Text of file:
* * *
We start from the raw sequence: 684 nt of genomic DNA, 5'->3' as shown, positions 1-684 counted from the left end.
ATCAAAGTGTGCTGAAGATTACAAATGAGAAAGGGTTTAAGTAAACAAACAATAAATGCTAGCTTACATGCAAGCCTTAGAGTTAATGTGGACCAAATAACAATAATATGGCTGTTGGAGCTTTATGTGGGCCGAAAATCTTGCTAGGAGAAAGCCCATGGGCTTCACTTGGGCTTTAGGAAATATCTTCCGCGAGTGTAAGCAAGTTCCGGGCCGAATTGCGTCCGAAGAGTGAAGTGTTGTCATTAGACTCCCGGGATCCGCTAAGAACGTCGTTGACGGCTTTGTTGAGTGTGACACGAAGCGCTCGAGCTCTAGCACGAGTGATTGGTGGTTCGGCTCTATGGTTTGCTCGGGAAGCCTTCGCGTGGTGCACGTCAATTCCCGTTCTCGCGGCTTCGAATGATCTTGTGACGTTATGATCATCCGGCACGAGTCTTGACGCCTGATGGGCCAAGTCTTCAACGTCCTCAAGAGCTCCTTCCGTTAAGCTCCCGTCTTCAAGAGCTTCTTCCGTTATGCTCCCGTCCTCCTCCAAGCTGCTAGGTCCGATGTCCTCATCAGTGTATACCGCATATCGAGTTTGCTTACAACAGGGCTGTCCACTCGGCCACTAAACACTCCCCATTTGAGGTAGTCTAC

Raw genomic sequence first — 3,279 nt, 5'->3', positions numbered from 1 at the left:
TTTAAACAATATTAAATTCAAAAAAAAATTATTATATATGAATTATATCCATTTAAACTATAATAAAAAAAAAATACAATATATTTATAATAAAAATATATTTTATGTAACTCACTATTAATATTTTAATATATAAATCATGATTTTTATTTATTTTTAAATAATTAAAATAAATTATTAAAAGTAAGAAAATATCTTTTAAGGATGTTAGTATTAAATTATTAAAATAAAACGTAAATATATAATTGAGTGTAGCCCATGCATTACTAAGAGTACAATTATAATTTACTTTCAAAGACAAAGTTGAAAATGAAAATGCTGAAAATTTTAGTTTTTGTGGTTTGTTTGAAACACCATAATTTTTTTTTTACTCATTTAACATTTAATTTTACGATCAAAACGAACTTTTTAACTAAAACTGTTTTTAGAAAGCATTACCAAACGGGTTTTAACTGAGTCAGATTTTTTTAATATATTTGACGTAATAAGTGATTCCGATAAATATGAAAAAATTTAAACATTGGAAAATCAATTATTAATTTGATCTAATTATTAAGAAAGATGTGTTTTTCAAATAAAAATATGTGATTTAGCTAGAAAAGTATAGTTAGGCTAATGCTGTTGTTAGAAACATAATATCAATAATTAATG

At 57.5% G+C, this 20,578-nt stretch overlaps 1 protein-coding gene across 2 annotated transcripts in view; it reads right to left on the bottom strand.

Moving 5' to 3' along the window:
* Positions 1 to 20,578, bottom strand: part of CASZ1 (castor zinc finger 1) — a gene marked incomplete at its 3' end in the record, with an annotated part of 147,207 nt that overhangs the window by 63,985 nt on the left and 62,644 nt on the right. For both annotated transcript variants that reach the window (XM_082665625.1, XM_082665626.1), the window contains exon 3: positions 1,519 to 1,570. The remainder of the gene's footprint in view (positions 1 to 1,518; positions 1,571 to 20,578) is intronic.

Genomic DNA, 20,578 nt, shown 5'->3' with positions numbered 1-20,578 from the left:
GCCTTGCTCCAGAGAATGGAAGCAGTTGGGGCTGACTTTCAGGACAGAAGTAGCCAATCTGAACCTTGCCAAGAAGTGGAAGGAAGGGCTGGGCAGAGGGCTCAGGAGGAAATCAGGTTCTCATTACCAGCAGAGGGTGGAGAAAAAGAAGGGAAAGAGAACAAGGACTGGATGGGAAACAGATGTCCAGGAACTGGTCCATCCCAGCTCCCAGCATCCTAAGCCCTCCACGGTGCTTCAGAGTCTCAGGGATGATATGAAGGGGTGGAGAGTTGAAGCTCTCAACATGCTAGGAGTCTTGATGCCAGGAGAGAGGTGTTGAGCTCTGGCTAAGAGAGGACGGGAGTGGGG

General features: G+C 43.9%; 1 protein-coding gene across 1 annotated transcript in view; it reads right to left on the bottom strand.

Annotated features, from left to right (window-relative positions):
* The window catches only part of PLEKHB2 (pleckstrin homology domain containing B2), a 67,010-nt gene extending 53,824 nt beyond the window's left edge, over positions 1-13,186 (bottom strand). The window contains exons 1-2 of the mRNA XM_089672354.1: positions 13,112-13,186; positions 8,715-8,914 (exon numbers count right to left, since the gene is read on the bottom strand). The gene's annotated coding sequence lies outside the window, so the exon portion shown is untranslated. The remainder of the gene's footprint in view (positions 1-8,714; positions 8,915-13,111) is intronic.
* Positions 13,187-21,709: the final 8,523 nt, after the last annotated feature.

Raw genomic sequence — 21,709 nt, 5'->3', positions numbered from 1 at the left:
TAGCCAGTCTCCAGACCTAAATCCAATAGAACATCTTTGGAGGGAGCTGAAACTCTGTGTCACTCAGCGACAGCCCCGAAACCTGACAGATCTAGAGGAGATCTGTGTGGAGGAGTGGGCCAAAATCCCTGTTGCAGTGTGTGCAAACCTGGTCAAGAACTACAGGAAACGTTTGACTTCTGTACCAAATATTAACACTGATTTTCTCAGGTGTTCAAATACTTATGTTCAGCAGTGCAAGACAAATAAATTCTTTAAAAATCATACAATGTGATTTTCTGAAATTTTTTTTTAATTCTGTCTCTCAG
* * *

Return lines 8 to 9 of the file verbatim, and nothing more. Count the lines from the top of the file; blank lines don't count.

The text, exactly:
Genomic DNA, 20,578 nt, shown 5'->3' with positions numbered 1-20,578 from the left:
GCCTTGCTCCAGAGAATGGAAGCAGTTGGGGCTGACTTTCAGGACAGAAGTAGCCAATCTGAACCTTGCCAAGAAGTGGAAGGAAGGGCTGGGCAGAGGGCTCAGGAGGAAATCAGGTTCTCATTACCAGCAGAGGGTGGAGAAAAAGAAGGGAAAGAGAACAAGGACTGGATGGGAAACAGATGTCCAGGAACTGGTCCATCCCAGCTCCCAGCATCCTAAGCCCTCCACGGTGCTTCAGAGTCTCAGGGATGATATGAAGGGGTGGAGAGTTGAAGCTCTCAACATGCTAGGAGTCTTGATGCCAGGAGAGAGGTGTTGAGCTCTGGCTAAGAGAGGACGGGAGTGGGG